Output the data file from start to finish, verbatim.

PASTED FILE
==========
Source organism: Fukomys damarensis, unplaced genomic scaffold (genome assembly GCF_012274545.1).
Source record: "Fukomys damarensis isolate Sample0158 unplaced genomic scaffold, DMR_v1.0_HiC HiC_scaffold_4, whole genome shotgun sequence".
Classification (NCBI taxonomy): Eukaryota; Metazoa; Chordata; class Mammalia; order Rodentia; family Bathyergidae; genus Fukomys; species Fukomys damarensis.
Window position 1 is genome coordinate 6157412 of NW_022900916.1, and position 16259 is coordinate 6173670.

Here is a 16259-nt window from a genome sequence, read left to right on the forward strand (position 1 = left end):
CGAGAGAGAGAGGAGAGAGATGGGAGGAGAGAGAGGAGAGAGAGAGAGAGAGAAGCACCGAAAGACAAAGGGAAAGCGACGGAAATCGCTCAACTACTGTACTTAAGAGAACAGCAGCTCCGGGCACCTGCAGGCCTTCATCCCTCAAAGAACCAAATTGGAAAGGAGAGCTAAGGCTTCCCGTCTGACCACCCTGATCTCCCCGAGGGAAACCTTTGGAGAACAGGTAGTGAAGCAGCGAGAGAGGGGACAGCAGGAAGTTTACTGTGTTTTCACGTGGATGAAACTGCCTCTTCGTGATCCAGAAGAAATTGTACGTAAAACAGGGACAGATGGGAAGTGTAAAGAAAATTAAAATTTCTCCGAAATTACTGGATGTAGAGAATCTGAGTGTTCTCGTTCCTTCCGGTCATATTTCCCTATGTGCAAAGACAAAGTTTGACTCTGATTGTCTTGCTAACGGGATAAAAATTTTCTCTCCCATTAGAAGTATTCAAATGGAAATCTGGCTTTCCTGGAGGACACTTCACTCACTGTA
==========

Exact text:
Source organism: Fukomys damarensis, unplaced genomic scaffold (genome assembly GCF_012274545.1).
Source record: "Fukomys damarensis isolate Sample0158 unplaced genomic scaffold, DMR_v1.0_HiC HiC_scaffold_4, whole genome shotgun sequence".
Classification (NCBI taxonomy): Eukaryota; Metazoa; Chordata; class Mammalia; order Rodentia; family Bathyergidae; genus Fukomys; species Fukomys damarensis.
Window position 1 is genome coordinate 6157412 of NW_022900916.1, and position 16259 is coordinate 6173670.

Here is a 16259-nt window from a genome sequence, read left to right on the forward strand (position 1 = left end):
CGAGAGAGAGAGGAGAGAGATGGGAGGAGAGAGAGGAGAGAGAGAGAGAGAGAAGCACCGAAAGACAAAGGGAAAGCGACGGAAATCGCTCAACTACTGTACTTAAGAGAACAGCAGCTCCGGGCACCTGCAGGCCTTCATCCCTCAAAGAACCAAATTGGAAAGGAGAGCTAAGGCTTCCCGTCTGACCACCCTGATCTCCCCGAGGGAAACCTTTGGAGAACAGGTAGTGAAGCAGCGAGAGAGGGGACAGCAGGAAGTTTACTGTGTTTTCACGTGGATGAAACTGCCTCTTCGTGATCCAGAAGAAATTGTACGTAAAACAGGGACAGATGGGAAGTGTAAAGAAAATTAAAATTTCTCCGAAATTACTGGATGTAGAGAATCTGAGTGTTCTCGTTCCTTCCGGTCATATTTCCCTATGTGCAAAGACAAAGTTTGACTCTGATTGTCTTGCTAACGGGATAAAAATTTTCTCTCCCATTAGAAGTATTCAAATGGAAATCTGGCTTTCCTGGAGGACACTTCACTCACTGTA